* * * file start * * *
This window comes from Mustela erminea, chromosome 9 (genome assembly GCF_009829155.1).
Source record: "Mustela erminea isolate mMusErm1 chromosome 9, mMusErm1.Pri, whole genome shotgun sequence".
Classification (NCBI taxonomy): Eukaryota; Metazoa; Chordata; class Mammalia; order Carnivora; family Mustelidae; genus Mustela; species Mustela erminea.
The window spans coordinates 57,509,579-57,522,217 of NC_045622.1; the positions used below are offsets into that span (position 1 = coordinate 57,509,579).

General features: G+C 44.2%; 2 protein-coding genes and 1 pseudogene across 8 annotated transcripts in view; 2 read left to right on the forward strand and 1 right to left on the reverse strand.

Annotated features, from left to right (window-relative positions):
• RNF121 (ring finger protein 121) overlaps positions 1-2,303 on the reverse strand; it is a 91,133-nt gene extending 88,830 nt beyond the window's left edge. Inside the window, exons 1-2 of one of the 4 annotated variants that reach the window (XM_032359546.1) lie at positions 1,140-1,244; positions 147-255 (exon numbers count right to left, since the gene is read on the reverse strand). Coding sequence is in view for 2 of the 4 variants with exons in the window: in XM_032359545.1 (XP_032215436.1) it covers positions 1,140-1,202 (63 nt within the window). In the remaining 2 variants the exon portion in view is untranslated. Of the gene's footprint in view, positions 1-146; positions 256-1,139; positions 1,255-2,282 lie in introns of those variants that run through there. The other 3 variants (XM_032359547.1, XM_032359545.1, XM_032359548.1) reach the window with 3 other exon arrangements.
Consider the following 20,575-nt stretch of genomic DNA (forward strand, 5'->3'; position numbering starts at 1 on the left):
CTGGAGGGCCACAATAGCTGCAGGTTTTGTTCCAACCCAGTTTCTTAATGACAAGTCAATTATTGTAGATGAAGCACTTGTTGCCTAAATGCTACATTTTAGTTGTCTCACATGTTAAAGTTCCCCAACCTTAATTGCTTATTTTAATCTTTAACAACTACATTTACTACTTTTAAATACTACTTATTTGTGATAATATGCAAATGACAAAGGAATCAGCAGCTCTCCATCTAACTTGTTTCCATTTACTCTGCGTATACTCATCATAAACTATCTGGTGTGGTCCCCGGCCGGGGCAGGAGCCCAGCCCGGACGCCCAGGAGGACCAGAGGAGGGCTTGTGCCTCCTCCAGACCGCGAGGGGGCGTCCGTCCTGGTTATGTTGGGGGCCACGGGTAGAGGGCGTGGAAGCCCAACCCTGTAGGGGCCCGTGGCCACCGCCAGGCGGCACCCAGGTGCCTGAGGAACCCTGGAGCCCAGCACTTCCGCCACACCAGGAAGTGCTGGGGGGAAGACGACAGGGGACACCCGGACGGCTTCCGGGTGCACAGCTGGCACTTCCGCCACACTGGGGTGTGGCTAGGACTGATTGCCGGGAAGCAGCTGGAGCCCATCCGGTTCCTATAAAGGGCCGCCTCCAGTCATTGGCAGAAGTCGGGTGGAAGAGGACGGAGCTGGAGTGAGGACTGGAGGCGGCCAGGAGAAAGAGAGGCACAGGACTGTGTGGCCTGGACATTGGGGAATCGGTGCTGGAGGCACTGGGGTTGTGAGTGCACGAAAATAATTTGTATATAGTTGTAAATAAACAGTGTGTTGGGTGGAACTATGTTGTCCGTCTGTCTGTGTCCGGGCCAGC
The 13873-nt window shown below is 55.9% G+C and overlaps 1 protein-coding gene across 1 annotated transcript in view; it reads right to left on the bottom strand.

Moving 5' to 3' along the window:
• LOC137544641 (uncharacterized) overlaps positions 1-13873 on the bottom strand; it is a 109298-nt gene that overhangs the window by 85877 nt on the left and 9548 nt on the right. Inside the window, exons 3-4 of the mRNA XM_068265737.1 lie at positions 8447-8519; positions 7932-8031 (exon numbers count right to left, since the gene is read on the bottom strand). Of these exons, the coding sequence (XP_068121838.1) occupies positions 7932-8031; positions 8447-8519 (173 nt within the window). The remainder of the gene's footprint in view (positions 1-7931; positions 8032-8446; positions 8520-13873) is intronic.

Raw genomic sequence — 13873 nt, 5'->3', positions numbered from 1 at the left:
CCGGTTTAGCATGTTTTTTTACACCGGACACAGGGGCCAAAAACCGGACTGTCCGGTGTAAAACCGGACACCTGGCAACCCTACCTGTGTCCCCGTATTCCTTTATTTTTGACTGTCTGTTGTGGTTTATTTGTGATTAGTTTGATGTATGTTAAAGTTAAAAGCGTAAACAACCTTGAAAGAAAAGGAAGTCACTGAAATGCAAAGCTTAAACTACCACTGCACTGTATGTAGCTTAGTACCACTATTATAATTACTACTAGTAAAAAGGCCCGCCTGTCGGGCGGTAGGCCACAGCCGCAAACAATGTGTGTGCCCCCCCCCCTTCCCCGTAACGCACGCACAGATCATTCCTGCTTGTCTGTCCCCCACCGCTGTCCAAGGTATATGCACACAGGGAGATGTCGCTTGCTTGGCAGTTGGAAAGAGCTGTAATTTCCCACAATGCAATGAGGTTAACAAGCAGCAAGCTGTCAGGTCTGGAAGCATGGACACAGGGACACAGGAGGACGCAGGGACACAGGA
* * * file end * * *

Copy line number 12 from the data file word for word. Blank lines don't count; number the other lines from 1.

• LOC137544641 (uncharacterized) overlaps positions 1-13873 on the bottom strand; it is a 109298-nt gene that overhangs the window by 85877 nt on the left and 9548 nt on the right. Inside the window, exons 3-4 of the mRNA XM_068265737.1 lie at positions 8447-8519; positions 7932-8031 (exon numbers count right to left, since the gene is read on the bottom strand). Of these exons, the coding sequence (XP_068121838.1) occupies positions 7932-8031; positions 8447-8519 (173 nt within the window). The remainder of the gene's footprint in view (positions 1-7931; positions 8032-8446; positions 8520-13873) is intronic.